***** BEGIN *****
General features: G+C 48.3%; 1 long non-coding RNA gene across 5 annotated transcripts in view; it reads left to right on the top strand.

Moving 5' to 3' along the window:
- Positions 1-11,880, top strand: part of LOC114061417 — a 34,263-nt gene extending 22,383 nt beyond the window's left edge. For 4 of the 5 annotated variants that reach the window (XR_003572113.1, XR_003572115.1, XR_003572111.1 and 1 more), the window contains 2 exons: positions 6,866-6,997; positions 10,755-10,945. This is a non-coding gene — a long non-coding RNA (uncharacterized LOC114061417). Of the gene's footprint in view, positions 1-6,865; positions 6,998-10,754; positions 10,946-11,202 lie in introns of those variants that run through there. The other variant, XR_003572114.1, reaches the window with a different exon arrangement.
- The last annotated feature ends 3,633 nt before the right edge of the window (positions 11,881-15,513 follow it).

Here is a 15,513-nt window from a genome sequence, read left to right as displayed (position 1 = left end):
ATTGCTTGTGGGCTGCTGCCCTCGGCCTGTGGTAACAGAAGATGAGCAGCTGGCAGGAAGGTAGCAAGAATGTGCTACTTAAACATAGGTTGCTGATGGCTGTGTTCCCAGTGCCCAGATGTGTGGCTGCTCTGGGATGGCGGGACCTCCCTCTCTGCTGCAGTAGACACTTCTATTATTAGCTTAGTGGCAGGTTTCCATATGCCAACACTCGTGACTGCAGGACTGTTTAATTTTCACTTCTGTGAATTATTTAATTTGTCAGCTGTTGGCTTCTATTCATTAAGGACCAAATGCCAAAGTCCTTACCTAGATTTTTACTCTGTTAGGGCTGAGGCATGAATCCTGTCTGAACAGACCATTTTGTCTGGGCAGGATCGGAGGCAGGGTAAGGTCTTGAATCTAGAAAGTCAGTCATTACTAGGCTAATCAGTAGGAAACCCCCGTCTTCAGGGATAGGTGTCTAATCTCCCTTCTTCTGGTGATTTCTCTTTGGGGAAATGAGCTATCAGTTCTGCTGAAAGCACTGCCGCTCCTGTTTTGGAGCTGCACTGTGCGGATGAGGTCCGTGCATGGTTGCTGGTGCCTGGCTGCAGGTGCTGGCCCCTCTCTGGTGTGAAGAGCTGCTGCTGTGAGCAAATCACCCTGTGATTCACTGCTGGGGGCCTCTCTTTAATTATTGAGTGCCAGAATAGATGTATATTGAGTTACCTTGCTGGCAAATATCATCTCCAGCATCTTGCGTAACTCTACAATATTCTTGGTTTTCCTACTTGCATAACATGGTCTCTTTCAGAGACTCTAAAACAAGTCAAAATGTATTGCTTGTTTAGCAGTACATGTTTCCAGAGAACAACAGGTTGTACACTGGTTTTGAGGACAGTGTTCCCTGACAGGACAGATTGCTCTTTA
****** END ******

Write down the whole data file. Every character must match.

General features: G+C 48.3%; 1 long non-coding RNA gene across 5 annotated transcripts in view; it reads left to right on the top strand.

Moving 5' to 3' along the window:
- Positions 1-11,880, top strand: part of LOC114061417 — a 34,263-nt gene extending 22,383 nt beyond the window's left edge. For 4 of the 5 annotated variants that reach the window (XR_003572113.1, XR_003572115.1, XR_003572111.1 and 1 more), the window contains 2 exons: positions 6,866-6,997; positions 10,755-10,945. This is a non-coding gene — a long non-coding RNA (uncharacterized LOC114061417). Of the gene's footprint in view, positions 1-6,865; positions 6,998-10,754; positions 10,946-11,202 lie in introns of those variants that run through there. The other variant, XR_003572114.1, reaches the window with a different exon arrangement.
- The last annotated feature ends 3,633 nt before the right edge of the window (positions 11,881-15,513 follow it).

Here is a 15,513-nt window from a genome sequence, read left to right as displayed (position 1 = left end):
ATTGCTTGTGGGCTGCTGCCCTCGGCCTGTGGTAACAGAAGATGAGCAGCTGGCAGGAAGGTAGCAAGAATGTGCTACTTAAACATAGGTTGCTGATGGCTGTGTTCCCAGTGCCCAGATGTGTGGCTGCTCTGGGATGGCGGGACCTCCCTCTCTGCTGCAGTAGACACTTCTATTATTAGCTTAGTGGCAGGTTTCCATATGCCAACACTCGTGACTGCAGGACTGTTTAATTTTCACTTCTGTGAATTATTTAATTTGTCAGCTGTTGGCTTCTATTCATTAAGGACCAAATGCCAAAGTCCTTACCTAGATTTTTACTCTGTTAGGGCTGAGGCATGAATCCTGTCTGAACAGACCATTTTGTCTGGGCAGGATCGGAGGCAGGGTAAGGTCTTGAATCTAGAAAGTCAGTCATTACTAGGCTAATCAGTAGGAAACCCCCGTCTTCAGGGATAGGTGTCTAATCTCCCTTCTTCTGGTGATTTCTCTTTGGGGAAATGAGCTATCAGTTCTGCTGAAAGCACTGCCGCTCCTGTTTTGGAGCTGCACTGTGCGGATGAGGTCCGTGCATGGTTGCTGGTGCCTGGCTGCAGGTGCTGGCCCCTCTCTGGTGTGAAGAGCTGCTGCTGTGAGCAAATCACCCTGTGATTCACTGCTGGGGGCCTCTCTTTAATTATTGAGTGCCAGAATAGATGTATATTGAGTTACCTTGCTGGCAAATATCATCTCCAGCATCTTGCGTAACTCTACAATATTCTTGGTTTTCCTACTTGCATAACATGGTCTCTTTCAGAGACTCTAAAACAAGTCAAAATGTATTGCTTGTTTAGCAGTACATGTTTCCAGAGAACAACAGGTTGTACACTGGTTTTGAGGACAGTGTTCCCTGACAGGACAGATTGCTCTTTA